• Try to incorporate lots of fibre into your regular diet by making some alterations to your shopping and eating habits.
    • For example, regularly having a bowl of a bran cereal for breakfast will help you get enough fibre.
    • Swap white bread for wholegrain bread to up your fibre intake.[10]

Part 3
Having a Healthy Lifestyle

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    Quit smoking. If you smoke, the absolute best thing you can do for your heart is to quit. Smoking can lead to serious heart problems, and it is one of the main causes of coronary heart disease. The impact of quitting is significant. A year after you have stopped, the danger of you suffering a heart attack will drop to about half that of somebody who still smokes.[11]
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    Reduce your alcohol intake. If you drink alcohol, drinking in moderation should not cause problems for your heart health. In fact, people who drink only in moderation may be less likely to have a heart attack than people who drink nothing at all. Drinking a lot, however, will increase your risk of heart problems including raised blood pressure and a heightened risk of suffering a stroke.
    • Moderate drinking is defined by the US Government as no more than one drink a day for women, and two for men.
    • One drink is equivalent to 12 ounces of beer, 5 ounces of wine, or 1 ½ ounces of liquor.
    • Remember that alcohol contributes to wide range of health problems, including increased risk of stroke, raised blood pressure and triglyceride

levels, damage to the heart muscle, and addiction.[12]

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    Get enough sleep. A good night’s sleep can be beneficial for your heart, so try to get into good sleeping habits. Research has shown that people who slept for 7 hours a night had less calcium in their arteries than those who slept for 5 hours. Calcium in the arteries is an early sign of heart disease.[13]
    • Getting enough sleep will also help to avoid stress and give you the energy to live and full and active lifestyle.
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    Cope with stress. Stress has been linked to heart disease, and an emotionally upsetting event is often cited as a trigger for a heart attack. The direct links between stress and heart health are uncertain, but often the ways people cope with stress can be damaging for their heart. For example, drinking alcohol, overeating and smoking are all common ways to respond to a stressful situation which harm you heart.
    • Try to manage stress and choose alternative ways to relax that are more healthy, like progressive muscle relaxation or deep breathing exercises.
    • Exercise is a great stress-buster, so next time you are stressed out go for a walk, jog or bike ride.
    • Learning to meditate, or practicing yoga are also great ways to manage stress and look after your heart.[14]

Part 4
Getting Tested

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    Check your blood pressure. Blood pressure is a key indicator of your heart’s health. You should get your blood pressure checked whenever you have a check-up with your doctor, especially if you think you have a heightened risk of heart problems.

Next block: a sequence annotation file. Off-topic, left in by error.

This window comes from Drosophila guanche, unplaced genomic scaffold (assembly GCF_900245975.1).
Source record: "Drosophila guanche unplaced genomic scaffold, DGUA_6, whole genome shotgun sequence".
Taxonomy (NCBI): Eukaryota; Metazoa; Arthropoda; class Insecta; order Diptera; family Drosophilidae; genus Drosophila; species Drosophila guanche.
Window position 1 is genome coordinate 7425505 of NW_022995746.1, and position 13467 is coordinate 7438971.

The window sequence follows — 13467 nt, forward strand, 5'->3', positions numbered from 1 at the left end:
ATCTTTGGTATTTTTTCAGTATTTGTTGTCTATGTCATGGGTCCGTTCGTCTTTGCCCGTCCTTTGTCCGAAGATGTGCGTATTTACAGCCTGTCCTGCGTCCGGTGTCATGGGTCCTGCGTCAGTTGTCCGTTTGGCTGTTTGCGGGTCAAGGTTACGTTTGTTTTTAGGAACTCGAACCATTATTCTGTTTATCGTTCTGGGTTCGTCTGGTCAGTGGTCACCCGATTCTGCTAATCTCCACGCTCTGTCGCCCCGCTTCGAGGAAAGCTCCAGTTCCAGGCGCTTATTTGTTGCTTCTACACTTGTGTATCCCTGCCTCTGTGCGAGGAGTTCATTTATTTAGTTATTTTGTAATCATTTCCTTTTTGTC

• Many different factors influence your blood pressure, such as weight, diet, stress, alcohol consumption, and smoking.
    • There are often no symptoms of high blood pressure, so it’s important that you get it checked regularly.[15]
    • Blood pressure is typically recorded with two numbers, systolic and diastolic. The systolic number is recorded when the heart beats, and the diastolic number is the pressure between beats.
    • A normal blood pressure reading would have a systolic value of less than 120, and a diastolic value of less than 80.
    • Anything above this indicates prehypertension, or high blood pressure and you should seek medical attention.[16]
    • Losing weight, quitting smoking, and/or decreasing alcohol consumption may help improve your blood pressure.
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    Test your blood sugar. Controlling your blood sugar is an important part of lowering your risk of heart disease and diabetes. If you’re 45 or older you should get your blood sugar tested every three years. If you are overweight you should get tested more frequently. If you have a family history of diabetes, your risk may be increased.
    • If you are at risk of diabetes it’s important that you act quickly and talk to your doctor so you can devise a treatment plan.
    • This may involve changes to your diet and lifestyle to help you lose weight and reduce the chances of heart problems and developing type 2 diabetes.[17]
    • Normal blood sugar levels are 100 mg/dL after not eating for eight hours, and less than 140 mg/dL 2 hours after eating.[18]
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    Check your cholesterol. You need some cholesterol, but too much can increase your risk of heart disease. It is recommend that everyone over the age of 20 get their cholesterol levels checked every four to six years. This should be a feature of your overall cardiovascular health programme, and is a good way to monitor your general health.
    • The test is a simple blood test, which often follows a nine to 12 hour fast.
    • Genetic factors can increase your risk of high cholesterol, but you can reduce this risk with a healthy and active lifestyle.[19]
    • A test of your cholesterol will give you a total blood cholesterol level, as well as high-density lipoprotein (HDL) value and a low-density lipoprotein (LDL) value. You should looks at all of these figures with your doctor.
    • Your total blood cholesterol should be below 200 mg/dL. 240 is high-risk, and between 200 and 240 is borderline.
    • An HDL level that is less than 40 mg/dL is considered high-risk. Exercise can help raise your HDL levels.
    • An LDL level that is 190 mg/dL or above is classed as high-risk.[20]


  • If you're concerned about your heart in any way, consult a doctor.
  • Consult a doctor before starting an exercise program, especially if you are middle aged or older, or have any reason to be concerned about your health.

Sources and Citations

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Categories: Cardiovascular Health and Blood Pressure